Here we are geekos, back in action! Sorry it’s been a while, but let me just assure you we’re back on track, raging to meet the deadlines and to, well, have some fun :)
Now, the whole idea was pretty much completely summed up in the introductory text posted a fortnight ago, so we may get down to business. As the book by Mr. Shotts instructs, we need to know what a shell is, as we’ll be operating withing it, and what a terminal emulator is.
A shell, Mr Shotts states, is actually what we’re talking about when we’re talking about command-line. The shell is basically a program that passes the strokes of your keyboard to your computer, a translator of some sort, so your computer knows what you’re saying. There are many shells in existence, but the most widespread shell used in GNU/Linux distributions is called bash, or Bourne Again Shell. It’s a clever wordplay, as Mr Bourne created the bash’s predecessor, sh, and Brian Fox wrote it as a free alternative for sh. Ahhh, GNU people and their humor, very clever :)
Next thing we need so we can interact with the shell is a terminal emulator. Every Linux distribution comes with one, depending on the desktop environment you use, so it should be Konsole from KDE, Gnome terminal in Gnome etc. Mr. Shotts says you probably develop a preference for one, but I use what the desktop environment provides me, most of the time.
Now, fire up your terminal. You get a line, stating your user name and the machine’s host name. This is called the shell prompt. It means it’s ready for you to enter a command. Let’s try something random. Type in anything, and press enter.
Hehe, remember the introductory saying we need to learn the commands as a poem? There we go, random doesn’t work.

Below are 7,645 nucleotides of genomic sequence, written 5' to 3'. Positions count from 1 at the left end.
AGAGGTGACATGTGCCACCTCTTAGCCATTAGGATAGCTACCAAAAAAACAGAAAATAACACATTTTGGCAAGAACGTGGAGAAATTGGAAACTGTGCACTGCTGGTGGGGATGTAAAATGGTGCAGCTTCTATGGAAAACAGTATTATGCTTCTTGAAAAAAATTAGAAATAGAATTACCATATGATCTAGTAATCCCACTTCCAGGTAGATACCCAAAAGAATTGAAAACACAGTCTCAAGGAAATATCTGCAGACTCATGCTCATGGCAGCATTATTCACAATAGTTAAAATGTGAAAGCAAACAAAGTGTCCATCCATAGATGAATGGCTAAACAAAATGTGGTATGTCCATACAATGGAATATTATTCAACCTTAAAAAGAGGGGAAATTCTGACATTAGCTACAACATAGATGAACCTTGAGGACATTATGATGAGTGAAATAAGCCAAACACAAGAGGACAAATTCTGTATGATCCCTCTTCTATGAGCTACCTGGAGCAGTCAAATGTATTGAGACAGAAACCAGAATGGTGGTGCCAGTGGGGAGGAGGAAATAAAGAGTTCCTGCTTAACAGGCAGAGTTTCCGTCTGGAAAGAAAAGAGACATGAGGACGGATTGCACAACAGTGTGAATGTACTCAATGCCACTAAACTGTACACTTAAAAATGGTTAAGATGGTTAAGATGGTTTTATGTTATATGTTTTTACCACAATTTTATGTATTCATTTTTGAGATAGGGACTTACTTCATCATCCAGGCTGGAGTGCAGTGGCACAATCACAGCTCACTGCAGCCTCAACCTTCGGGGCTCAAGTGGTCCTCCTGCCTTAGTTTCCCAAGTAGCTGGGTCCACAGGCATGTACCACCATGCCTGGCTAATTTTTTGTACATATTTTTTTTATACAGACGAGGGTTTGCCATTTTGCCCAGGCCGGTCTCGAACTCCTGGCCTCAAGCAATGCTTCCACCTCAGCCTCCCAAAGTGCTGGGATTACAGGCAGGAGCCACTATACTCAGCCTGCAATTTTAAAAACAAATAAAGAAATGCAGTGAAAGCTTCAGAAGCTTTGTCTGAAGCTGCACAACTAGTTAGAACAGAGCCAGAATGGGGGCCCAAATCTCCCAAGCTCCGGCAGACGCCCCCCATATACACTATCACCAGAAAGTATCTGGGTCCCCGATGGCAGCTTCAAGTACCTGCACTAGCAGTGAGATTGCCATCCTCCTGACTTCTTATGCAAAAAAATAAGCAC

Now, press the up arrow, and you’ll see the command reappear. What’s this sorcery? The up arrow key on your keyboard is for accessing the command history. The terminal saves up to 500 commands you entered, so to not type them over and over, you can look for them with the up/down arrow. The left and right arrows are for moving the cursor within a specific line, so you can edit the text in between. Now there’s another thing – **ctrl+v **for pasting text doesn’t work. You can set it up as a shortcut somewhere, but it’s usually something else. Check your terminal emulator’s shortcuts! (in Konsole, it’s Settings > Configure shortcuts)
Now, for us not to get the ‘command not found’ slap to the face, let’s try something simple. Type date. (Yes, I didn’t know there’s a command for this, so it’s exciting for me also) :)
There you go. Why bother looking at your built in calendar in the clock, when you can fire up your terminal and type date, and see what day it is :) Just kidding, as Mr Shotts states, it’s a simple command, the more useful/difficult ones are coming next time. The related command to date is cal – it will display the current month’s calendar.
You may also try df, and it will list free space on your drives.
Or free, to display the amount of free memory:
If you’re already in the type-only mood, you can enter the command exit to get out of the terminal emulator instead of pressing the x button.
…and we’ll stop to a halt for this week so it won’t be too much to ingest on your already tight schedule. Too sum it up (you can write this conclusion down, for repetition), in part one, we learned:
what is a shell
what do we need to communicate with the shell (terminal emulator)
navigating the terminal commands with cursor buttons and exiting the terminal
Four simple commands:
date – displays the current date
cal – displays the current month’s calendar
df – shows the amount of free space on your hard drives
free – amount of free memory
What will we do next Tuesday?
We learn navigation through the file system (what are all those bin etc etc. folders, what are they used for, how to navigate through them via the terminal). Until then…
…have a lot of fun!